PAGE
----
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Overcoming Writer’s Block – 7 Methods That Work

Writer’s block is something most writers have to deal with at one time or another. It can be quite daunting staring at a blank piece of paper or a blank computer screen, not knowing what to say. Presented here are seven methods for overcoming writer’s block that will help you to get unstuck as a writer.


May writer’s develop writer’s block when they feel unprepared. The feeling of not knowing what to say can be pretty overwhelming. You can combat these feelings by doing some research on the subject that you’re writing about, so that you do, in fact have something to say on the subject. Doing online or offline research is a great way to arm yourself with facts, thoughts and opinions on whatever you’re intending to write about, even if you intend on writing the next “Great American Novel.”


Brainstorming is a great way to tackle writer’s block. Instead of staring at a blank space, use that space to write down peripheral words and ideas that are both on the subject and off the subject of what you’re intending to write about. Don’t edit yourself. Just have fun coming up with all sorts of ideas that may only loosely relate to what you want to write. Don’t pressure yourself to use these ideas in your writing. Use brainstorming simply as a writing exercise that will help you loosen and get you kick started.


Taking an exercise break is an excellent way to combat writer’s block. Exercise helps get the blood flowing and helps the body and mind to relax. Relaxation is what you’re looking for if you’re experiencing writer’s block. Take a break to hit the treadmill, go to the gym or take a long walk. Don’t be concerned that time away from writing is wasted time. Your taking time not away from writing but from not writing. This is a healthy choice that will help you rejuvenate personally and as a writer.

Write About Having Writer’s Block

When you’re staring at a blank piece of paper or a blank computer screen, many writers become intimidated and freeze up. “I don’t have anything to say,” is often bemoaned. But you do have something to say. If you practice your Zen and stay in the moment, you’ll write about what is happening right now. Write about having writers block. Write about what it feels like to stare at blankness and have nothing to say. Write about feeling frozen, scared, intimidated, pressured or whatever else you’re feeling. Also, save this piece of writing for later as you can use it for reference and add to it the next time you have writer’s block.

Lower Your Standards

Avoid perfectionism on the first draft and do not stop when you’ve made a mistake. Keep going, mistakes and all and just write. Do not try to edit while you write. This comes later. Let your first draft be a free flow of ideas, thoughts and concepts leaving the “critical editor” part of yourself for later. Just think to yourself that perfection is not to be tolerated on the first draft. After you’ve completely finished writing the first draft, then it is time to bring put on your editor hat and start the rewriting process. Don’t jump the gun, though, as the conflict of trying to write and edit at the same time causes many cases of writer’s block. Keep these two tasks separate.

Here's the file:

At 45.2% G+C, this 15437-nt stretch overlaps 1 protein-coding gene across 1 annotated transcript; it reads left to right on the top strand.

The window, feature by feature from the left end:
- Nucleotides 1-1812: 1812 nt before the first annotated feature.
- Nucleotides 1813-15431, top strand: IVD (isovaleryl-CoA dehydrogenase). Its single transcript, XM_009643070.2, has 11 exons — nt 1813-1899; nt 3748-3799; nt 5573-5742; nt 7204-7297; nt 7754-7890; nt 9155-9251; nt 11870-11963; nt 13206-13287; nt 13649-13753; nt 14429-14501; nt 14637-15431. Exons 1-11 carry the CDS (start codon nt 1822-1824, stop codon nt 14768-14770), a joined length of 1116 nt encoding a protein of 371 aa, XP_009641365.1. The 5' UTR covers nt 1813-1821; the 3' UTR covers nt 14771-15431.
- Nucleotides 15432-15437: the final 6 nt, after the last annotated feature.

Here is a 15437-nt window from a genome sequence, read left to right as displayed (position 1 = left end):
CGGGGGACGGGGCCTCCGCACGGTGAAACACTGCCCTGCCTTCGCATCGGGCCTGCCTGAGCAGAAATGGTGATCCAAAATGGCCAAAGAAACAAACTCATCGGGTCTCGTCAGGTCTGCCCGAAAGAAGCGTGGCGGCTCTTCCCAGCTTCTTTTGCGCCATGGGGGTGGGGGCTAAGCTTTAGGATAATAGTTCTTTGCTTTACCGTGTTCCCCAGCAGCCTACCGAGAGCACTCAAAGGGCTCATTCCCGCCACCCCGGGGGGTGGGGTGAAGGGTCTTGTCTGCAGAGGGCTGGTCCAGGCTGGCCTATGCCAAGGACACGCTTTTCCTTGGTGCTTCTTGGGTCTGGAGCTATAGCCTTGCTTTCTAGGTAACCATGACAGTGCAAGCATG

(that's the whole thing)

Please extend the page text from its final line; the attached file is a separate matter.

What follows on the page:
Clean House Literally and Figuratively

Sometimes writers will start a writing project but become stuck over a particular line or paragraph that just isn’t working. Either delete this or copy and paste it into a new document and save it for later. Don’t let a line or paragraph disrupt the flow of your writing. Get rid of it. Clean house.

In addition, sometimes a writer’s messy surrounding will reflect on their ability to write. Take a break to clean up your writing area. If you work from home, take a break to clean house. Many times the act of cleaning and throwing out the old will open us up to the new, such as new ideas, thoughts or perspectives. Cleaning house literally and figuratively can help sweep away writer’s block.

Take an “Art” Break

Take a break to draw, paint, sculpt, collage or any other right brain artistic endeavor. Sometimes a writer’s brain can get out of balance with all the stimulation and activity that is happening on the left side. Taking a right brain artistic break will help balance this activity out. You may even wish to paint yourself and then write. Kooky, offbeat ideas that get you out of the norm will work wonders for conquering writer’s block.

Overcoming writer’s block is something that most writers will need to learn how to deal with for the long haul. One method may work for you now and a different one in the future. It will be handy to have these methods at your fingertips. Print out these methods for future use and share them with other writers, writer’s groups and clubs. Writers need to stick together and this is the eighth method for overcoming writer’s blockComputer Technology Articles, which is to put together a support group to help overcome it.

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